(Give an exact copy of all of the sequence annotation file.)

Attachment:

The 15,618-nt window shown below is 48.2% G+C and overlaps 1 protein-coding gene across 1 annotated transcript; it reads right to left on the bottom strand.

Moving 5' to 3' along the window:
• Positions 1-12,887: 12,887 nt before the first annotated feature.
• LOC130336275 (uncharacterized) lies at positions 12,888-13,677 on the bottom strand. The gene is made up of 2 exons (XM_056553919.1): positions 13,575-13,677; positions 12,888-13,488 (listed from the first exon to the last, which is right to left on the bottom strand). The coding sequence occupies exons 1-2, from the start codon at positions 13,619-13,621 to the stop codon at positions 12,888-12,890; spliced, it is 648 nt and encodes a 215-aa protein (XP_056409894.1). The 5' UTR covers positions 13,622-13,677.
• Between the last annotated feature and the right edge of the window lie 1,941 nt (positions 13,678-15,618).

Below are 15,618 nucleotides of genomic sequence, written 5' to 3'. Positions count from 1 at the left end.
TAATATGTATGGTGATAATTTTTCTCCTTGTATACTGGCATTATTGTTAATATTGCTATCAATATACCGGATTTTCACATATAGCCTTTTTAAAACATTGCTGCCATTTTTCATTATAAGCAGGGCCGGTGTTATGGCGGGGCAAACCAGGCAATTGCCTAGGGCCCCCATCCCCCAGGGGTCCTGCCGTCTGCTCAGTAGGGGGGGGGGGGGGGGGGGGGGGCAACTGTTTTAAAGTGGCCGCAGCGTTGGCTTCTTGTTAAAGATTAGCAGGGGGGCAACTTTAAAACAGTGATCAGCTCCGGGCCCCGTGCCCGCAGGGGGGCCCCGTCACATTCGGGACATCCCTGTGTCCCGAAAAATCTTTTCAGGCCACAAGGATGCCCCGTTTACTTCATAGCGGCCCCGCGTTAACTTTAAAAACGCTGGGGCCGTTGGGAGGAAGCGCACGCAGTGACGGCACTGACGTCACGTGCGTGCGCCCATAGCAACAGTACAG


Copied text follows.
The 15,618-nt window shown below is 48.2% G+C and overlaps 1 protein-coding gene across 1 annotated transcript; it reads right to left on the bottom strand.

Moving 5' to 3' along the window:
• Positions 1-12,887: 12,887 nt before the first annotated feature.
• LOC130336275 (uncharacterized) lies at positions 12,888-13,677 on the bottom strand. The gene is made up of 2 exons (XM_056553919.1): positions 13,575-13,677; positions 12,888-13,488 (listed from the first exon to the last, which is right to left on the bottom strand). The coding sequence occupies exons 1-2, from the start codon at positions 13,619-13,621 to the stop codon at positions 12,888-12,890; spliced, it is 648 nt and encodes a 215-aa protein (XP_056409894.1). The 5' UTR covers positions 13,622-13,677.
• Between the last annotated feature and the right edge of the window lie 1,941 nt (positions 13,678-15,618).

Below are 15,618 nucleotides of genomic sequence, written 5' to 3'. Positions count from 1 at the left end.
TAATATGTATGGTGATAATTTTTCTCCTTGTATACTGGCATTATTGTTAATATTGCTATCAATATACCGGATTTTCACATATAGCCTTTTTAAAACATTGCTGCCATTTTTCATTATAAGCAGGGCCGGTGTTATGGCGGGGCAAACCAGGCAATTGCCTAGGGCCCCCATCCCCCAGGGGTCCTGCCGTCTGCTCAGTAGGGGGGGGGGGGGGGGGGGGGGGCAACTGTTTTAAAGTGGCCGCAGCGTTGGCTTCTTGTTAAAGATTAGCAGGGGGGCAACTTTAAAACAGTGATCAGCTCCGGGCCCCGTGCCCGCAGGGGGGCCCCGTCACATTCGGGACATCCCTGTGTCCCGAAAAATCTTTTCAGGCCACAAGGATGCCCCGTTTACTTCATAGCGGCCCCGCGTTAACTTTAAAAACGCTGGGGCCGTTGGGAGGAAGCGCACGCAGTGACGGCACTGACGTCACGTGCGTGCGCCCATAGCAACAGTACAG